Despite a bad year, German film industry is upbeat

8th February 2008, Comments 0 comments

All signs point to an upswing in the German film market.

Berlin (dpa) - Even though 2007 failed to live up to expectations, all signs indicate an early upswing in the German film market, including international productions with Hollywood stars, and a more positive image of made-in-Germany films.

At a press conference ahead of the start of the Berlin Film Festival, Peter Dinges, chairman of the Federal Film Board (FFA), waxed optimistic about the industry despite an 8.2 per cent drop in attendances last year to 125.4 million.

"Expectations are high, but unfortunately the figures are bad," according to Dinges. "Nevertheless, I see optimism in the trade, film studios operating at capacity, high budgets, and - in contrast to the bad year 2005 - no crisis in the cinemas."

The chairman stressed that last year's slump was not caused by the usual complaints - too much variety and too many releases. In 2007, there were 484 new releases - three fewer than 2006, while domestic German productions totalled 174, identical to the previous year.

The "cinema-going pleasure" started in 2006 has continued as seen by the number of new or newly-renovated theatres, which rose to 118 last year, the biggest growth seen since 1999, Dinges said.

At the same time, almost every fifth German purchased a ticket for a German-made film, with an 18.9 per cent market share worth 23.4 million euros ($34.1 million) at the box office compared with the record year 2006 when then intake was 34.6 million euros.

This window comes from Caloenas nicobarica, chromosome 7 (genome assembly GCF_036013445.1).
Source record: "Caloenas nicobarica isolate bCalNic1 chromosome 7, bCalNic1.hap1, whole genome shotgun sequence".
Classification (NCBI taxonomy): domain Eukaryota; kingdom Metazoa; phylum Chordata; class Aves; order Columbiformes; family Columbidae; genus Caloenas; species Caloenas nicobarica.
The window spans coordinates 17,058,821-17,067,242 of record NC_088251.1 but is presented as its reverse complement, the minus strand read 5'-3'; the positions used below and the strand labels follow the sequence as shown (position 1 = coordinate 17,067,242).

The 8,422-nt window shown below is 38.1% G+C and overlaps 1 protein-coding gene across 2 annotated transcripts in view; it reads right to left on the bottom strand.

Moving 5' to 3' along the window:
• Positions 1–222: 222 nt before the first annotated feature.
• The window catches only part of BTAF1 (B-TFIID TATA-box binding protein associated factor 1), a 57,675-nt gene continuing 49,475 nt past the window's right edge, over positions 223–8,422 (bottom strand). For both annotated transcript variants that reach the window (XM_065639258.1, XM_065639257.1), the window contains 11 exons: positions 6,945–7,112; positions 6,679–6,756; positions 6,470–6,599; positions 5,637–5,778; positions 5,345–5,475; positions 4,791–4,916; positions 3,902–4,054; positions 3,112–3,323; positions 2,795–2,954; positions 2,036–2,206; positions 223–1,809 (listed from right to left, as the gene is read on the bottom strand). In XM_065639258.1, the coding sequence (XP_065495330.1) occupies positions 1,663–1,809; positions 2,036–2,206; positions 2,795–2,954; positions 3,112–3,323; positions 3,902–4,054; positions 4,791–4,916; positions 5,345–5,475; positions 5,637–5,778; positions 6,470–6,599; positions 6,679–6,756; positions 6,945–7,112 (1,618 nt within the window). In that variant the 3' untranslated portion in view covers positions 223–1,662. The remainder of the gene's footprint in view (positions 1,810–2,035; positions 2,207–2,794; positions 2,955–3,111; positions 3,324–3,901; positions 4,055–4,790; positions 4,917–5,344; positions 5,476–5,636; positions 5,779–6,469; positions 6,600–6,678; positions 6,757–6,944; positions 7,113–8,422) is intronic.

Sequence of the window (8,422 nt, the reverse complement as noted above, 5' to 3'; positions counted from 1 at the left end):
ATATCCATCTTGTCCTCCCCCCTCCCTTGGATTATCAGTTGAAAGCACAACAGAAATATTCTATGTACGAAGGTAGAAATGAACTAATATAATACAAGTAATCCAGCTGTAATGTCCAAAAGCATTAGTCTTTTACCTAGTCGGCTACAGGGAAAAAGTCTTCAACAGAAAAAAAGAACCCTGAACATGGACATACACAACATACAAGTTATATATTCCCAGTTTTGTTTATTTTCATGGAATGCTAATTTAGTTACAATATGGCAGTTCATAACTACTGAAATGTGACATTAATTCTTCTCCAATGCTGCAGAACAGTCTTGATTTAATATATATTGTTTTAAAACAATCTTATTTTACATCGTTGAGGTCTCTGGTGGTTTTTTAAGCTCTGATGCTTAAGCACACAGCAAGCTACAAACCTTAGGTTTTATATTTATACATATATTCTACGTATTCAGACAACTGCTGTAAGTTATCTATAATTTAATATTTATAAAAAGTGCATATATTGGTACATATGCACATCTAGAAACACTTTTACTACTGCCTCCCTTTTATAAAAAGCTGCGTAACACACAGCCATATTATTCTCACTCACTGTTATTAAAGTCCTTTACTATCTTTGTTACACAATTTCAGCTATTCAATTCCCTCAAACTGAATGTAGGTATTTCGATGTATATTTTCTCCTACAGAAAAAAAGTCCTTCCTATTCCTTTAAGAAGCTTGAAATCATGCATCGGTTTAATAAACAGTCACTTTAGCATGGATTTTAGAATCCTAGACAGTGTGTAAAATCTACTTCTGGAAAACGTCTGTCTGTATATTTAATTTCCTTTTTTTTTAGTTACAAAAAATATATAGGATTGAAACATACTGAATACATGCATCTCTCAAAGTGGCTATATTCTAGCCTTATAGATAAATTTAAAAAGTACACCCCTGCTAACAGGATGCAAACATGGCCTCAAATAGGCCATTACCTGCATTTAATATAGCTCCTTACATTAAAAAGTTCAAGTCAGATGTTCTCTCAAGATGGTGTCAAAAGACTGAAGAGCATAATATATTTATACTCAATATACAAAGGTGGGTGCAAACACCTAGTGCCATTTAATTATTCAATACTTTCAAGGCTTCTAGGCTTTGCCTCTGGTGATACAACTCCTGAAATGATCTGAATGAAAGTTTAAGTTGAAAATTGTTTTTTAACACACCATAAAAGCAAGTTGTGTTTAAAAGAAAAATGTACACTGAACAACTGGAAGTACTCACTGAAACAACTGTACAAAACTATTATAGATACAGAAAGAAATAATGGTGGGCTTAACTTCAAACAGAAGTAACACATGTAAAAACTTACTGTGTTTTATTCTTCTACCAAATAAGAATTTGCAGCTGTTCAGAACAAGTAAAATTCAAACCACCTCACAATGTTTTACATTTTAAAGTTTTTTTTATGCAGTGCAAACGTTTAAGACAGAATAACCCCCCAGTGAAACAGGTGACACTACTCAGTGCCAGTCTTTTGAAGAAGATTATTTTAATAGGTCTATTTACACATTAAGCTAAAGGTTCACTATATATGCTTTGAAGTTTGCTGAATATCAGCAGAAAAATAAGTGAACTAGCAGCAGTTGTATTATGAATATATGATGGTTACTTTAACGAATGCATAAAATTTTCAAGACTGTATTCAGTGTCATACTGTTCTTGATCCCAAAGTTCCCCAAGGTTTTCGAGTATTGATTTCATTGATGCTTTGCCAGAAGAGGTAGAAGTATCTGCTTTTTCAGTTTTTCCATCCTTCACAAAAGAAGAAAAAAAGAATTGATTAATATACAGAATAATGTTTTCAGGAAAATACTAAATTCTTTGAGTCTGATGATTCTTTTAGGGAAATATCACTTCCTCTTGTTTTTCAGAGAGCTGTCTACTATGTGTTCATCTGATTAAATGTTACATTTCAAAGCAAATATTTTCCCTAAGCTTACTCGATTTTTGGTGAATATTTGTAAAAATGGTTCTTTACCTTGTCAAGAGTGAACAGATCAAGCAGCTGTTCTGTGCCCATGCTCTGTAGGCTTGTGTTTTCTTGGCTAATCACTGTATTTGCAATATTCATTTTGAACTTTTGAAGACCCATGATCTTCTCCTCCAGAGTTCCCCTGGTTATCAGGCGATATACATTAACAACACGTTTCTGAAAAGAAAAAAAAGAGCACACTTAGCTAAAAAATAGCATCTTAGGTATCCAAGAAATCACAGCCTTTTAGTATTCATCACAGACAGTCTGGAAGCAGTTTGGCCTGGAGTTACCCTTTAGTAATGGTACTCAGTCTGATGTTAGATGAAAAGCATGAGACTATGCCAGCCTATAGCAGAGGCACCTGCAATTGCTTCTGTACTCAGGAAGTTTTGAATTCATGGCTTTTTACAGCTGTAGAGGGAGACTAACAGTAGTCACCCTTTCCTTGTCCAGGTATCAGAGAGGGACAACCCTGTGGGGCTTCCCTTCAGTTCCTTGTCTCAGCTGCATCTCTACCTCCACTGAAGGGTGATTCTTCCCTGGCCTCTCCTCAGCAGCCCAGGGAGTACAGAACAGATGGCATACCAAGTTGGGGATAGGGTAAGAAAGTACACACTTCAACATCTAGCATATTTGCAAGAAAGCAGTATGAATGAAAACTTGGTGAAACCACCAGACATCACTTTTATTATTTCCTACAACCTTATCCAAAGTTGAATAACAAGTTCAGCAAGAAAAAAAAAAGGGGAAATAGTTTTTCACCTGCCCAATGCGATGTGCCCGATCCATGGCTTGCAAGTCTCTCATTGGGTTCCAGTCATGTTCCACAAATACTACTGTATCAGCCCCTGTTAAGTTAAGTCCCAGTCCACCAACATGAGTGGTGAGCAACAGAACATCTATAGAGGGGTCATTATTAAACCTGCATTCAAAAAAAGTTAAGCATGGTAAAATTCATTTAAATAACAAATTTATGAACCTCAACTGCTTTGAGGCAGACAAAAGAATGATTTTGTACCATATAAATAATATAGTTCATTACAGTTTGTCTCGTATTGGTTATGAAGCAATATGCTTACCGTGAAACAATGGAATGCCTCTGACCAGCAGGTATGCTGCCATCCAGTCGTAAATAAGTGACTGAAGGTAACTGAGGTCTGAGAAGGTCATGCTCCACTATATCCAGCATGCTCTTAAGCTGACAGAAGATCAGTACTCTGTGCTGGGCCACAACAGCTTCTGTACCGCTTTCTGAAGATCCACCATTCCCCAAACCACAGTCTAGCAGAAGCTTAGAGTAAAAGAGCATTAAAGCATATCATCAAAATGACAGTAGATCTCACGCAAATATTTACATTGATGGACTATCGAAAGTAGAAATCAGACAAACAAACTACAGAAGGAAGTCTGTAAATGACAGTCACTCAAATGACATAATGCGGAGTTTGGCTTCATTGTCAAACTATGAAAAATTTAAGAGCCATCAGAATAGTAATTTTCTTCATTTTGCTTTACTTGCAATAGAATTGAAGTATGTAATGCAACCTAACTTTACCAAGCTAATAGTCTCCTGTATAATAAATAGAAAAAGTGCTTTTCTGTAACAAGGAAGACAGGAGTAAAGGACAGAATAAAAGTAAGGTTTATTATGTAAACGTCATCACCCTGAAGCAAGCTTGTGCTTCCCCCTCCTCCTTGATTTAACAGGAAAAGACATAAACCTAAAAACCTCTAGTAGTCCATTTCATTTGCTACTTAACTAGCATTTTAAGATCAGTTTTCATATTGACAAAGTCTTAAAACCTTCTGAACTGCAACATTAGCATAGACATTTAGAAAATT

Despite the falloff, the chairman stressed that the industry was acting in "a pleasing high level, which for a long time we never had dared to dream of."

He pointed out that the Oscar for The Lives of the Others showed that German films were in demand abroad as seldom before. And two the FFA-supported films, The Mongolian and The Counterfeiters - nominated for an Academy Award in the foreign language category this year - achieved international recognition.

In 2007 the growing reputation of the trade and the possibility to produce large international movies in Germany was essentially due to the federal government's newly created German Film Promotion Fund (DFFF), according to the FFA report.

The DFFF reportedly handed ou funds for about 34 international co- productions, among them 4.8 million euros last summer towards the production costs of Valkyrie, an 80-million-dollar epic starring Tom Cruise about a failed attempt to assassinate Hitler.

Actor Matt Damon had also acted in a Berlin production, likewise Naomi Watts and Susan Sarandon, while Kate Winslet and Ralph Fiennes are expected in Berlin this spring, the national daily Suedeutsche Zeitung reported.

The Berlin-Brandenburg Media Board also earmarked 23.2 million euros to support 120 productions, drawing an additional 118 million euros from other sources and contributing the industry's boom in the German capital.

The number of film companies in Germany totalled 1,228 in 2007 compared with 1,219 the previous year, the Federal Statistics Board in Wiesbaden reported. The number of cinemas totalled 1,812, down from 1,823 the year before.

DPA with Expatica

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